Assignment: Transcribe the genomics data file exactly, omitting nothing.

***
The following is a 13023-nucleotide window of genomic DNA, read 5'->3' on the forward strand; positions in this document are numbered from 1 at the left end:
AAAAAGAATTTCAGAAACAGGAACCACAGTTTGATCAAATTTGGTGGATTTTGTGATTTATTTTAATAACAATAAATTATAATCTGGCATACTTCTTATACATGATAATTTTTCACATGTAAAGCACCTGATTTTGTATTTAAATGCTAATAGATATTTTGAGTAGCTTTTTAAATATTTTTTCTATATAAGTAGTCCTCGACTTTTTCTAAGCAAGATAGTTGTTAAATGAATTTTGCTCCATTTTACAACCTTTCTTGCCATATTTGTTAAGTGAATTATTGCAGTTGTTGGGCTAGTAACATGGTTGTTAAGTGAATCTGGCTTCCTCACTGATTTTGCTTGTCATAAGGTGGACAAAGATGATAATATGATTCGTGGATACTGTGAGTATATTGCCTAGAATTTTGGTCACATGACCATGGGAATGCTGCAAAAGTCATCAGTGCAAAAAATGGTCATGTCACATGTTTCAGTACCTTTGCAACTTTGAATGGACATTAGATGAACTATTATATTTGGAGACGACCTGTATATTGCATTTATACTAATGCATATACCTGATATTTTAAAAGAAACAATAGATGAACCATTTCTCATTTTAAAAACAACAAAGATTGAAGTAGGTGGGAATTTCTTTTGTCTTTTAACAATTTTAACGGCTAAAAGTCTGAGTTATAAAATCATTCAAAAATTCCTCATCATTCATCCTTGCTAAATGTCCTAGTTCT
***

The following is a 13023-nucleotide window of genomic DNA, read 5'->3' on the forward strand; positions in this document are numbered from 1 at the left end:
AAAAAGAATTTCAGAAACAGGAACCACAGTTTGATCAAATTTGGTGGATTTTGTGATTTATTTTAATAACAATAAATTATAATCTGGCATACTTCTTATACATGATAATTTTTCACATGTAAAGCACCTGATTTTGTATTTAAATGCTAATAGATATTTTGAGTAGCTTTTTAAATATTTTTTCTATATAAGTAGTCCTCGACTTTTTCTAAGCAAGATAGTTGTTAAATGAATTTTGCTCCATTTTACAACCTTTCTTGCCATATTTGTTAAGTGAATTATTGCAGTTGTTGGGCTAGTAACATGGTTGTTAAGTGAATCTGGCTTCCTCACTGATTTTGCTTGTCATAAGGTGGACAAAGATGATAATATGATTCGTGGATACTGTGAGTATATTGCCTAGAATTTTGGTCACATGACCATGGGAATGCTGCAAAAGTCATCAGTGCAAAAAATGGTCATGTCACATGTTTCAGTACCTTTGCAACTTTGAATGGACATTAGATGAACTATTATATTTGGAGACGACCTGTATATTGCATTTATACTAATGCATATACCTGATATTTTAAAAGAAACAATAGATGAACCATTTCTCATTTTAAAAACAACAAAGATTGAAGTAGGTGGGAATTTCTTTTGTCTTTTAACAATTTTAACGGCTAAAAGTCTGAGTTATAAAATCATTCAAAAATTCCTCATCATTCATCCTTGCTAAATGTCCTAGTTCT